Crazy crystal creations

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					     SCIENCE FAIR PROJECT                                                               PHYSICAL SCIENCE

Crazy crystal creations!!:)
1.     Problem: Which of the three temperatures will create the largest and purest crystals?
2.     Hypothesis: We think that the ice bath will produce the largest and purest crystals, the
       fringe will make medium and semi-pure crystals, and the room time will produce the
       smallest and not very pure crystals.

     • Lab notebook
     • Large bowl
     • Ice, enough for three large bowls
     • Water
     • Thermometer
     • String
     • Scissors
     • Pencils (3)
     • Identical jars or large drinking glasses
     • Pot with a lid
     • Borax, found in the laundry isle in most grocery stores (1 box)
     • Tablespoon
     • Plastic wrap, wax paper, or aluminum foil

       1. In this science fair project, you'll be recrystallizing borax under three different temperature
       conditions: in a refrigerator, at room temperature, and in an ice bath. Before you begin, make a
       hypothesis, based on your background reading, about how the crystals grown under each of
       these conditions will look. Write your hypothesis in your lab notebook.
       2. Prepare an ice bath by filling the large bowl half full of ice and then adding water until the
       bowl is three-quarters full.

     PAGE 1 OF 2                                                    DURATION: TWO CLASSROOM PERIODS
    SCIENCE FAIR PROJECT                                                               PHYSICAL SCIENCE

         1.      Place the ice bath on a countertop or on a table, where it can be left undisturbed for at
     least 5 hours.
      3. As soon as the ice bath is prepared, use the thermometer to take the temperature of the ice
      bath, of the refrigerator, and of the room (do this by putting the thermometer on the countertop
      or table), and record the temperatures in your lab notebook.
      4. Cut three pieces of string and tie one around each pencil. The string pieces should be of equal
      length and should be long enough that when the pencil is laid across the top of the jar, the end of
      the string hangs down to just above the bottom of the jar.
      5. Bring enough water to fill each jar three-fourths full to a boil in a pot, with adult supervision.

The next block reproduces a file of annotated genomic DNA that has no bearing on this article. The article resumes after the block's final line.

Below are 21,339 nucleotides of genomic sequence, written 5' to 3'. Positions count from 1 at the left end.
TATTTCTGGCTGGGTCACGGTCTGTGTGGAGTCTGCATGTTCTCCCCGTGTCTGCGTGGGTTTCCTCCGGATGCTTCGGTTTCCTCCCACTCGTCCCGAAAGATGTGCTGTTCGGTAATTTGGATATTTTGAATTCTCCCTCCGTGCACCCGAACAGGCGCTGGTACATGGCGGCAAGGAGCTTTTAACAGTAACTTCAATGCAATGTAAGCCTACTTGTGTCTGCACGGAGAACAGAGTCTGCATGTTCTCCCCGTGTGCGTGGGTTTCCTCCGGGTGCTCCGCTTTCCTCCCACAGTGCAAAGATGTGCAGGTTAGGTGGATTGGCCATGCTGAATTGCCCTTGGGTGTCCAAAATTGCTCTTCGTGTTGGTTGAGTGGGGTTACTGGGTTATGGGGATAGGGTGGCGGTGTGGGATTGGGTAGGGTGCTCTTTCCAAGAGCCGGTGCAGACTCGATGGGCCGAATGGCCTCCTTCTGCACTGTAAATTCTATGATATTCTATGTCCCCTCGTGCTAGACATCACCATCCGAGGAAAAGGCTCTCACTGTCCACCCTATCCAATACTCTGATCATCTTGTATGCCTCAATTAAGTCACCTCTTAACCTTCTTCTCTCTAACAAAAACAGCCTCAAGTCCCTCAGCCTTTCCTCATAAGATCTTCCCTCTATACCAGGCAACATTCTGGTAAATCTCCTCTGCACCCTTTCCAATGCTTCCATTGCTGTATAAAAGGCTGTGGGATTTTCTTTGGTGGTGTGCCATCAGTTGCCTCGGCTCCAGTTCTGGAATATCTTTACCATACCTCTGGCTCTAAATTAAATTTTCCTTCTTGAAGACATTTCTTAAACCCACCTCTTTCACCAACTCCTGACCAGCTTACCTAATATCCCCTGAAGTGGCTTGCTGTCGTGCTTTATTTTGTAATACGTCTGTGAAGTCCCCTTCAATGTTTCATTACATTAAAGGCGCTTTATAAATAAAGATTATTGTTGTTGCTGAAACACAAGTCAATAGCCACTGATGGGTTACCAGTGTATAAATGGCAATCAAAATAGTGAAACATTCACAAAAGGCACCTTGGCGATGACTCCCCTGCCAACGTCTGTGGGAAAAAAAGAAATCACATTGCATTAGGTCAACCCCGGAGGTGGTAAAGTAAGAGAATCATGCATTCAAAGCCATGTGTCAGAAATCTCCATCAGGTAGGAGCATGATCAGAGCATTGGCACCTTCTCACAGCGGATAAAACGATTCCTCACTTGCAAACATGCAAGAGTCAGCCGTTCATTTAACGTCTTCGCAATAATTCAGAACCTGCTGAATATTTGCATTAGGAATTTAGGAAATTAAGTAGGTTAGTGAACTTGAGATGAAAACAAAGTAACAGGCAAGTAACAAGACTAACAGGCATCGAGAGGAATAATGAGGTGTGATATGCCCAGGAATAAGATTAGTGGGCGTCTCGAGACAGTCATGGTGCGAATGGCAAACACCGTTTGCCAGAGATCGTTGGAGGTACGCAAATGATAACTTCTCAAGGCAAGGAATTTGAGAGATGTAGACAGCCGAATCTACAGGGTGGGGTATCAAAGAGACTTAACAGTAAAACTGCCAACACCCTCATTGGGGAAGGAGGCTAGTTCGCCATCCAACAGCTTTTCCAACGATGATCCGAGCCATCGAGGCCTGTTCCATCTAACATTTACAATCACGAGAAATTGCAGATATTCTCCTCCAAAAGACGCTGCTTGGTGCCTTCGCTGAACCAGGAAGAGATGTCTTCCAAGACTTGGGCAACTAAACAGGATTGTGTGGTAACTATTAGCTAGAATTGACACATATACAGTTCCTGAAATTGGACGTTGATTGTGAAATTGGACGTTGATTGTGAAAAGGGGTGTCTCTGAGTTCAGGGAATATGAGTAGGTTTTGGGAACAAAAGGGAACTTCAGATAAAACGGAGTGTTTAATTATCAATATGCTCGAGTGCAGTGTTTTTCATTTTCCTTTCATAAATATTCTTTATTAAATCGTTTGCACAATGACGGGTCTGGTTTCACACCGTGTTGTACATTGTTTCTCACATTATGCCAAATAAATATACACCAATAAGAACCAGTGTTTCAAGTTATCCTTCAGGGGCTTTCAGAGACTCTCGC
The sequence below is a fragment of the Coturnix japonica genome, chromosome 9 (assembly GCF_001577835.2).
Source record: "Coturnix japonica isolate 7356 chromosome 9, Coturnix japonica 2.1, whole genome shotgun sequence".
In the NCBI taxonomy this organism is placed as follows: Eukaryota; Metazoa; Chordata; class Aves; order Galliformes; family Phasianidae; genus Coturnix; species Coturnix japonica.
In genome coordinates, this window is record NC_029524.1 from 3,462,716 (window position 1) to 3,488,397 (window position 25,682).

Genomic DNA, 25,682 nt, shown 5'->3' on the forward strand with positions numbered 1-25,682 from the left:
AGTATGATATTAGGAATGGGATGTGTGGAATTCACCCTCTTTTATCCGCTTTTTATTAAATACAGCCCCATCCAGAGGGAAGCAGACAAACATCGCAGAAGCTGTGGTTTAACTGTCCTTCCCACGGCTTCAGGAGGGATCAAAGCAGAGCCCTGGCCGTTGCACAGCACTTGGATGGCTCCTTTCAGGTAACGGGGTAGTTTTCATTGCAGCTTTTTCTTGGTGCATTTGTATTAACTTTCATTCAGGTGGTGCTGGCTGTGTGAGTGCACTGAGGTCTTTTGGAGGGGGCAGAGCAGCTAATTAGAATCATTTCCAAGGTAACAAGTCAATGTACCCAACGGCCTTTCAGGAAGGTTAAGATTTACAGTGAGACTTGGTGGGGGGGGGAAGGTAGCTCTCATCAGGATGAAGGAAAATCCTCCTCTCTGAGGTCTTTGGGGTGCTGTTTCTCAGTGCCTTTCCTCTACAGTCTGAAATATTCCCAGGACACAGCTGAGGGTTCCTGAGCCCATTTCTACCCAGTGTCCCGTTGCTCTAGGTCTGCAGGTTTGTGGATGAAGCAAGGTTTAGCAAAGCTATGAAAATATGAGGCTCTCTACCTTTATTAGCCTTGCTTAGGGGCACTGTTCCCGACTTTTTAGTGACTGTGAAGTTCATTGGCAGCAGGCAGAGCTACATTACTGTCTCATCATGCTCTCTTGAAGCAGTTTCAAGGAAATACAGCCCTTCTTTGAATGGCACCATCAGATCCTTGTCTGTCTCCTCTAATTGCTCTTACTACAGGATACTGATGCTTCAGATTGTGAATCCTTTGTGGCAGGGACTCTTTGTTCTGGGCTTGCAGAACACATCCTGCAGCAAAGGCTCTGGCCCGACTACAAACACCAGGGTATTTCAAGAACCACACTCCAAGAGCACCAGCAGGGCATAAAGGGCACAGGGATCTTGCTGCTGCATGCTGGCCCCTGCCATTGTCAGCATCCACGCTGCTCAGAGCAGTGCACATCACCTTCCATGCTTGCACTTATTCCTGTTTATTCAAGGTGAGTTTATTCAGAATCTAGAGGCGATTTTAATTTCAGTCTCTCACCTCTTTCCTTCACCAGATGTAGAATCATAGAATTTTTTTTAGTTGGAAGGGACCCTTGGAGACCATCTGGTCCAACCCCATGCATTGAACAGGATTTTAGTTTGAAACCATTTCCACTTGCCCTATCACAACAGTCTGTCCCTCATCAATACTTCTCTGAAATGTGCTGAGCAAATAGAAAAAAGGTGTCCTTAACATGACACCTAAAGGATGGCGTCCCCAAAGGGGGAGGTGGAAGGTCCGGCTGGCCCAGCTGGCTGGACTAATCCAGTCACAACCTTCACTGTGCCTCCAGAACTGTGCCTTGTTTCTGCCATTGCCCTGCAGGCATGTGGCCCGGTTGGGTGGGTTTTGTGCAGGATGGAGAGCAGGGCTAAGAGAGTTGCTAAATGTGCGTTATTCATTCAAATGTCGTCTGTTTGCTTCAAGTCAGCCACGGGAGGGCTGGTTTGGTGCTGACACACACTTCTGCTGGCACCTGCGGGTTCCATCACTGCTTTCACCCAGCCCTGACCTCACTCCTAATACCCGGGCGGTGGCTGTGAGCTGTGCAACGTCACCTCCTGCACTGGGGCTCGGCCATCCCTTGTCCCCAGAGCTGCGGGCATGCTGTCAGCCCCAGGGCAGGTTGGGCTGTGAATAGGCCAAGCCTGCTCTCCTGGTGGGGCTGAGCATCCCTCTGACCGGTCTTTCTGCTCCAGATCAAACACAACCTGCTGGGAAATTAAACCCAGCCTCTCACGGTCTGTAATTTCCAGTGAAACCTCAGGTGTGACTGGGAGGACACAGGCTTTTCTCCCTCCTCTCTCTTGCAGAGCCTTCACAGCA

6. Add 1 tablespoon (Tbsp.) of borax to the water, and stir until it dissolves. Repeat, 1 Tbsp. at a
      time, until no more borax will dissolve. This is your saturated solution.
      7. With an adult's help, pour equal amounts of the saturated solution into the three jars. The jars
      should be about three-fourths full.
      8. Lay a pencil across the top of each jar so the strings hang down into the saturated solution.
      9. Cover the jars with plastic wrap, wax paper, or aluminum foil.
      10. Place one jar in the refrigerator, leave one undisturbed on a countertop or table at room
      temperature, and put one in the ice bath you prepared.
      11. Leave the jars alone for a minimum of 5 hours, or until crystals form (whichever is longer),
      and be sure not to disturb them. Check the ice bath regularly to make sure that the ice has not
      melted. Add ice, as necessary.
         1.      If crystals form under one condition before they do in the others, note that in your lab
     notebook and let all three conditions continue for another hour to see if any crystals form in the
     other conditions.
          2.      Record in your lab notebook the total amount of time (from step 9 to step 11) that you
     let the crystals form.
      12. Carefully remove the pencils, one at a time, and note the size, shape, and number of crystals
      obtained from each solution. Are there any differences? Why do you think this is so? Record your
      observations in a data table, like the one below.
      13. If you are presenting your project in a science fair, save the strings and display them at the
      fair. Be sure to keep track of which string belongs with which solution.
      14. Repeat steps 1–13 at least two more times to make sure that your results are accurate and
      repeatable. How do your results compare to your hypothesis?


    PAGE 2 OF 2                                                     DURATION: TWO CLASSROOM PERIODS

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